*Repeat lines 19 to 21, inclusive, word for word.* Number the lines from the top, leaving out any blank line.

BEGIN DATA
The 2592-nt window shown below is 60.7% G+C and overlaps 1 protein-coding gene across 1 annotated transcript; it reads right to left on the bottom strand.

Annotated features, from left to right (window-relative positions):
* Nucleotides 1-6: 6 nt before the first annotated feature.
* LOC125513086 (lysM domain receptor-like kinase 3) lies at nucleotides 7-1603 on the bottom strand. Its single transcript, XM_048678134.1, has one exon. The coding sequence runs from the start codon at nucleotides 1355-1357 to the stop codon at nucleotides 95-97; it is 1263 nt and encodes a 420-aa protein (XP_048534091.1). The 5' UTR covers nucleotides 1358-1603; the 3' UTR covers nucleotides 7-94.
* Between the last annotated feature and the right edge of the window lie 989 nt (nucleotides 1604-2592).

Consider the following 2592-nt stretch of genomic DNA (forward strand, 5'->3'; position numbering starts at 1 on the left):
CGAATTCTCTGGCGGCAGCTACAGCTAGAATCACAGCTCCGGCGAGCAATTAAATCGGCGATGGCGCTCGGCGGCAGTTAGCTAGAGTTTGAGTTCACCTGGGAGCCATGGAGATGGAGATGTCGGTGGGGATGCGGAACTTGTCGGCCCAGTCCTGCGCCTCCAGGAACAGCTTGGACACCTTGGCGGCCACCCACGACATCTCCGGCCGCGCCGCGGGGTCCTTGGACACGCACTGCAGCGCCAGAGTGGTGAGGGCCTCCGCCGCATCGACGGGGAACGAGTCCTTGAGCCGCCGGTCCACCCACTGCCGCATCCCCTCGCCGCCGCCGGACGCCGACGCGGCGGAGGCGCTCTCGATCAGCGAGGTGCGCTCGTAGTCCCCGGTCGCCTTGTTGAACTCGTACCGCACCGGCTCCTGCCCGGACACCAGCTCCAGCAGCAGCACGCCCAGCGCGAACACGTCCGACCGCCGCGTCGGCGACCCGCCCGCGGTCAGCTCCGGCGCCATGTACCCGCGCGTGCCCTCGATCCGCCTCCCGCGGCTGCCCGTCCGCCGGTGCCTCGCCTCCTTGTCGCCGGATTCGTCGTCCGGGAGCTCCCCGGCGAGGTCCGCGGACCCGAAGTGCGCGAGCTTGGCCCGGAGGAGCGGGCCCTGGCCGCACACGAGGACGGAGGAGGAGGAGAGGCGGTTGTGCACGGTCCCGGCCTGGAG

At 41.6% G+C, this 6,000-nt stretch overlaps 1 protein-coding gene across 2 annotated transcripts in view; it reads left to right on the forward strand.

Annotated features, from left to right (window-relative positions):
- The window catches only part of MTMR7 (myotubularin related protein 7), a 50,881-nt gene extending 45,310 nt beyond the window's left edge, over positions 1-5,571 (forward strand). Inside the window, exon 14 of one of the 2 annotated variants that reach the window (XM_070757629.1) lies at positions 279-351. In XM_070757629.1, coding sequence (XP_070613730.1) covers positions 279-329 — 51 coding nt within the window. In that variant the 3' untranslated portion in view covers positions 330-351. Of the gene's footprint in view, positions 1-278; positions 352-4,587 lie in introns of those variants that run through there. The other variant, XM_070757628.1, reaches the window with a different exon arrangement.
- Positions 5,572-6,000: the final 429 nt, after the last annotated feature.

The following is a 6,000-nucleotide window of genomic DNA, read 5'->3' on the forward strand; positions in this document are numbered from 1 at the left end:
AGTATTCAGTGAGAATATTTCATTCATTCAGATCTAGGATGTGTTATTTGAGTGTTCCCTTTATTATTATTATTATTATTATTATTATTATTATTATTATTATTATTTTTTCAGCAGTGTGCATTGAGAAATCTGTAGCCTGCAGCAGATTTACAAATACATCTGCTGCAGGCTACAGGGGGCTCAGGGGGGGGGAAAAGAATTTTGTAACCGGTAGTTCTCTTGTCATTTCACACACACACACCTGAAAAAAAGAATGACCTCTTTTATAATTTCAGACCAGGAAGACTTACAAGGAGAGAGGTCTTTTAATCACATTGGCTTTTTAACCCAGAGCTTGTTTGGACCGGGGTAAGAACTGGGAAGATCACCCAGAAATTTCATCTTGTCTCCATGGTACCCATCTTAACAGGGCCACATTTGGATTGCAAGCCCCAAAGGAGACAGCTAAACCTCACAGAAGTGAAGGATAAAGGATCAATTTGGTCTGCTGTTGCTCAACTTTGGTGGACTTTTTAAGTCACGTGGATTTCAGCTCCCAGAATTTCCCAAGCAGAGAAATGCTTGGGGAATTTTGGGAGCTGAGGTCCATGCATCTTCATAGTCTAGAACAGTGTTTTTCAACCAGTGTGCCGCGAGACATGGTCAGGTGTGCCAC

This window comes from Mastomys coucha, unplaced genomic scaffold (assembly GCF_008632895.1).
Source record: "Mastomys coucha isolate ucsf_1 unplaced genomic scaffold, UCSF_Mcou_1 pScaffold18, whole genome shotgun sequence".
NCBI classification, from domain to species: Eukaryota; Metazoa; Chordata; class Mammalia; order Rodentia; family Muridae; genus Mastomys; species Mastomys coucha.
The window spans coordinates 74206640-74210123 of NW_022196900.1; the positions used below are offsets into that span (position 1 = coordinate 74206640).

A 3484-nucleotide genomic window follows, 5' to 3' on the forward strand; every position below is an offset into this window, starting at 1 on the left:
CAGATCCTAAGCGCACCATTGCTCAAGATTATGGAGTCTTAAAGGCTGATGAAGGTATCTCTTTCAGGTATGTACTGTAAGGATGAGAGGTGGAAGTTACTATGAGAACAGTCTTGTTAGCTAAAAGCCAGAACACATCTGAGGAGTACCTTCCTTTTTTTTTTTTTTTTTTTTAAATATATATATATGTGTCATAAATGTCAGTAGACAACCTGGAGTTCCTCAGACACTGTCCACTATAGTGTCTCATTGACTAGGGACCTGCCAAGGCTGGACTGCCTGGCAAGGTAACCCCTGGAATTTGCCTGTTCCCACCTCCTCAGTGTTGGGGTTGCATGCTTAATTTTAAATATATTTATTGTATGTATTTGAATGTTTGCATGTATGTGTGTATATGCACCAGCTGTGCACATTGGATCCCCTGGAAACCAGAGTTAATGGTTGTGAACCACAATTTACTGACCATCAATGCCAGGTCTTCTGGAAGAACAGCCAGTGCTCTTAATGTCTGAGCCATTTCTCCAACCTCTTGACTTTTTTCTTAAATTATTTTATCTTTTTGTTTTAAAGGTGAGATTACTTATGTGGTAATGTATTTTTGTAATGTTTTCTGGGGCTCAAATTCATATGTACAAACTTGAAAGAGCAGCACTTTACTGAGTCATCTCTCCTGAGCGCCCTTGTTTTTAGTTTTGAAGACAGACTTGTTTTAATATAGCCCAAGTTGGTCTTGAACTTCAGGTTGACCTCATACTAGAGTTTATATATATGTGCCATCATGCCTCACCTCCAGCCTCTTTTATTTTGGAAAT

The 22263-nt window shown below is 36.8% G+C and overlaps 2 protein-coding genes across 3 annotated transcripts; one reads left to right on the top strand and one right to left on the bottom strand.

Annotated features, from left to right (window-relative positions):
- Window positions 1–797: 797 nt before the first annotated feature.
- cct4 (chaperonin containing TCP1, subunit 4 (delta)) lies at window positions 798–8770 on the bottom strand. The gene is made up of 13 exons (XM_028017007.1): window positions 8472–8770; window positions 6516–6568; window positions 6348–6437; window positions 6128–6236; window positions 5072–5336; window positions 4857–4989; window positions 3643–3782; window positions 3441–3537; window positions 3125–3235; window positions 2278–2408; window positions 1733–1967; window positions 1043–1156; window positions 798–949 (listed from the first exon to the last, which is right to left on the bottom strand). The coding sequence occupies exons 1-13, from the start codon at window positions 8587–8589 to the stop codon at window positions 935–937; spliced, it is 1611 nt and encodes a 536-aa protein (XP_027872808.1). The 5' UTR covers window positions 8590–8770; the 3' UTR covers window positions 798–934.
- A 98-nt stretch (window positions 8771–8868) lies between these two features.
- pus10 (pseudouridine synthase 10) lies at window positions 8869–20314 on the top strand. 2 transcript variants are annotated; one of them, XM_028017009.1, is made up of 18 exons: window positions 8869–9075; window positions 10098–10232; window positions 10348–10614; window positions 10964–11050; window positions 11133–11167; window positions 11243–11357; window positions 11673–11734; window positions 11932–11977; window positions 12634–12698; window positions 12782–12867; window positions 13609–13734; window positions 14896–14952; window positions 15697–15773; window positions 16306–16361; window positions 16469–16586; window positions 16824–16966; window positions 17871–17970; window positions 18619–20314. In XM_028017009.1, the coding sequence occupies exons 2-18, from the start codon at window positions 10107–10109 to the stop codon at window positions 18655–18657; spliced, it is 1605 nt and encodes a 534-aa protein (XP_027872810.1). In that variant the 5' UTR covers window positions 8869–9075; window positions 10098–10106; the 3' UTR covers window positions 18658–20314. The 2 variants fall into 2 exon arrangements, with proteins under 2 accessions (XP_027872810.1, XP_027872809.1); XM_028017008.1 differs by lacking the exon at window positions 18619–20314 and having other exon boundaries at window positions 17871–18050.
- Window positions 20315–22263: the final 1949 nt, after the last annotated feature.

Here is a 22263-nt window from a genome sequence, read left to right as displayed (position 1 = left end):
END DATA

CAGATCCTAAGCGCACCATTGCTCAAGATTATGGAGTCTTAAAGGCTGATGAAGGTATCTCTTTCAGGTATGTACTGTAAGGATGAGAGGTGGAAGTTACTATGAGAACAGTCTTGTTAGCTAAAAGCCAGAACACATCTGAGGAGTACCTTCCTTTTTTTTTTTTTTTTTTTTAAATATATATATATGTGTCATAAATGTCAGTAGACAACCTGGAGTTCCTCAGACACTGTCCACTATAGTGTCTCATTGACTAGGGACCTGCCAAGGCTGGACTGCCTGGCAAGGTAACCCCTGGAATTTGCCTGTTCCCACCTCCTCAGTGTTGGGGTTGCATGCTTAATTTTAAATATATTTATTGTATGTATTTGAATGTTTGCATGTATGTGTGTATATGCACCAGCTGTGCACATTGGATCCCCTGGAAACCAGAGTTAATGGTTGTGAACCACAATTTACTGACCATCAATGCCAGGTCTTCTGGAAGAACAGCCAGTGCTCTTAATGTCTGAGCCATTTCTCCAACCTCTTGACTTTTTTCTTAAATTATTTTATCTTTTTGTTTTAAAGGTGAGATTACTTATGTGGTAATGTATTTTTGTAATGTTTTCTGGGGCTCAAATTCATATGTACAAACTTGAAAGAGCAGCACTTTACTGAGTCATCTCTCCTGAGCGCCCTTGTTTTTAGTTTTGAAGACAGACTTGTTTTAATATAGCCCAAGTTGGTCTTGAACTTCAGGTTGACCTCATACTAGAGTTTATATATATGTGCCATCATGCCTCACCTCCAGCCTCTTTTATTTTGGAAAT

The 22263-nt window shown below is 36.8% G+C and overlaps 2 protein-coding genes across 3 annotated transcripts; one reads left to right on the top strand and one right to left on the bottom strand.

Annotated features, from left to right (window-relative positions):